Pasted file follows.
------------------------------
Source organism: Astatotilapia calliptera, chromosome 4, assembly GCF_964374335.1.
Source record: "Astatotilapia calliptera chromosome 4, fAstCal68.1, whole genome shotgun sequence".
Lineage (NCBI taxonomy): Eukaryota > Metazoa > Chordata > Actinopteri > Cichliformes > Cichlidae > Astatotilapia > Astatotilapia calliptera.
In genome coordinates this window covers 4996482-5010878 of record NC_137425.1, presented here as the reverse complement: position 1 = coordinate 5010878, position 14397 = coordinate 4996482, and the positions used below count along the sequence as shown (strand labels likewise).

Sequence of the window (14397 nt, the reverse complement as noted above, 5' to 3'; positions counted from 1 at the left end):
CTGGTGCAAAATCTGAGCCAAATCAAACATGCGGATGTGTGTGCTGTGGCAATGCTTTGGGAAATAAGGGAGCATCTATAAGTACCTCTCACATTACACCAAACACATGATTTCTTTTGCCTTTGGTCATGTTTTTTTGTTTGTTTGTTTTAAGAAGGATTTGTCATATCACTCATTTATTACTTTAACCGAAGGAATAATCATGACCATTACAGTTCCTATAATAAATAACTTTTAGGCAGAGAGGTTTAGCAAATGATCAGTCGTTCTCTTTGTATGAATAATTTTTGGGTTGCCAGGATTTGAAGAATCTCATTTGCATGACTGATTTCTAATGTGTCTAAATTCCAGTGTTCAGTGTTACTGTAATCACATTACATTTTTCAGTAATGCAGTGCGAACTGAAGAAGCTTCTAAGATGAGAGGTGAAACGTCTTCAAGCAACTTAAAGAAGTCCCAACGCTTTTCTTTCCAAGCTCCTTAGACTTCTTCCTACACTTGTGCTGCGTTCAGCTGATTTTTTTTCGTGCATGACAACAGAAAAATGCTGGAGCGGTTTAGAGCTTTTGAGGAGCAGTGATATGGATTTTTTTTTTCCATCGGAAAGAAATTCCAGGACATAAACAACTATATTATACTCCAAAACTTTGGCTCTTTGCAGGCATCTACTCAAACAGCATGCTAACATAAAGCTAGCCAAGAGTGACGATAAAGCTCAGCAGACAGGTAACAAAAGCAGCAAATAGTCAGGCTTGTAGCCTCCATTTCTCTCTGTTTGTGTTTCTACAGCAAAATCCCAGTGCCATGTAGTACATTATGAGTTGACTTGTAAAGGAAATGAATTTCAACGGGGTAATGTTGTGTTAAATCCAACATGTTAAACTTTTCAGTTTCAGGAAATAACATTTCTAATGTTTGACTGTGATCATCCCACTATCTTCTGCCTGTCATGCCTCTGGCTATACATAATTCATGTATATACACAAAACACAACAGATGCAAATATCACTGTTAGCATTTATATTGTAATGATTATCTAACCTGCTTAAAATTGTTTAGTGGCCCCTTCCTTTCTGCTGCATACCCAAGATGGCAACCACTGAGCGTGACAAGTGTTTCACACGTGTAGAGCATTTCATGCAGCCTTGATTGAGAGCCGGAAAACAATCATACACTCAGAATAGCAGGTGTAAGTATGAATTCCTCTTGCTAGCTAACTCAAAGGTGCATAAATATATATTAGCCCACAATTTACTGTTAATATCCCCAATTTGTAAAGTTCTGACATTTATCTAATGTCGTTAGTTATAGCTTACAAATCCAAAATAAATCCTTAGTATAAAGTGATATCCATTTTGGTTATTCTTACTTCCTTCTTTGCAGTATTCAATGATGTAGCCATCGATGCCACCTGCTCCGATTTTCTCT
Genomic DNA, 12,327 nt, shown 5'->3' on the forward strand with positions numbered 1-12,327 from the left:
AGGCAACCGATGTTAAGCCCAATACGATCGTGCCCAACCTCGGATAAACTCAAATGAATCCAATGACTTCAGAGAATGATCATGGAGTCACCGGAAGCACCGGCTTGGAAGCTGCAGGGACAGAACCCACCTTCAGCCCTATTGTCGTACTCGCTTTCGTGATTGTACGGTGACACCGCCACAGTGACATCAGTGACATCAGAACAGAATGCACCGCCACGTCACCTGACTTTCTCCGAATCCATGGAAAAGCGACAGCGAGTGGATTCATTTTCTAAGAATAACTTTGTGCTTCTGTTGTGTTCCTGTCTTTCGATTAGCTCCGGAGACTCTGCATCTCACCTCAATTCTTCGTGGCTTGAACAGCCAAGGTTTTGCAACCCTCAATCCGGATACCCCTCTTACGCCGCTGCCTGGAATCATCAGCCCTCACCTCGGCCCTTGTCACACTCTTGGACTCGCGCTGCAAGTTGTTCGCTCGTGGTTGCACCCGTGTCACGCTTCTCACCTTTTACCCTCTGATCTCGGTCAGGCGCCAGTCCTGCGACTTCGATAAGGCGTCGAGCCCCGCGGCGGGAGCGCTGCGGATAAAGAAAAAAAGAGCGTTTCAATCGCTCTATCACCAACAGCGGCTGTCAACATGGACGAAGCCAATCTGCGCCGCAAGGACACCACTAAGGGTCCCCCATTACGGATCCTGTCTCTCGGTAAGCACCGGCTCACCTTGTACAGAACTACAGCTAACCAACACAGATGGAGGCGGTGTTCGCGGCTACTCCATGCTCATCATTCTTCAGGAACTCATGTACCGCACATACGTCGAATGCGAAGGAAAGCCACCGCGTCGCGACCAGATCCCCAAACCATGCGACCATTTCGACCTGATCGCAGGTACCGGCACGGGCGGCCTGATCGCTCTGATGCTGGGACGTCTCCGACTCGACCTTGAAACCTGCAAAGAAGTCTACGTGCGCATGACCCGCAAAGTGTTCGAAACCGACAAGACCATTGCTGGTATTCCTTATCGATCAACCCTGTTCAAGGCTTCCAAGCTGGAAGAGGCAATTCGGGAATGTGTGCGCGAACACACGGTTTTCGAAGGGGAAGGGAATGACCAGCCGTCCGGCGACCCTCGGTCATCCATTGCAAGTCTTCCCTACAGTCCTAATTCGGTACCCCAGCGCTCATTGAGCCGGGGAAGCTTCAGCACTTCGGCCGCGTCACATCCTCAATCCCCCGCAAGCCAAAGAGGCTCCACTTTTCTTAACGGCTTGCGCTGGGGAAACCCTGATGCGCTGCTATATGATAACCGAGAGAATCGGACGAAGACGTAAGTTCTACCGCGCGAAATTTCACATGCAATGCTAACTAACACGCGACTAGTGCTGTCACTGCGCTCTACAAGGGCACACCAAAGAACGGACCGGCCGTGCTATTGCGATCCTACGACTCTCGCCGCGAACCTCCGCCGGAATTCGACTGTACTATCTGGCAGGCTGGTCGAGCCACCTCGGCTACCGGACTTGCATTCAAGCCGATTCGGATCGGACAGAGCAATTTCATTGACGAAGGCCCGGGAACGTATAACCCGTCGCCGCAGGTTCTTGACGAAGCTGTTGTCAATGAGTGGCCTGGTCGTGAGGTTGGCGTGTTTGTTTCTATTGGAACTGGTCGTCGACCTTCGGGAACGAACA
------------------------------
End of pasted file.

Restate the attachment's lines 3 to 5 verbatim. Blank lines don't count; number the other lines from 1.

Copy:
Lineage (NCBI taxonomy): Eukaryota > Metazoa > Chordata > Actinopteri > Cichliformes > Cichlidae > Astatotilapia > Astatotilapia calliptera.
In genome coordinates this window covers 4996482-5010878 of record NC_137425.1, presented here as the reverse complement: position 1 = coordinate 5010878, position 14397 = coordinate 4996482, and the positions used below count along the sequence as shown (strand labels likewise).

Sequence of the window (14397 nt, the reverse complement as noted above, 5' to 3'; positions counted from 1 at the left end):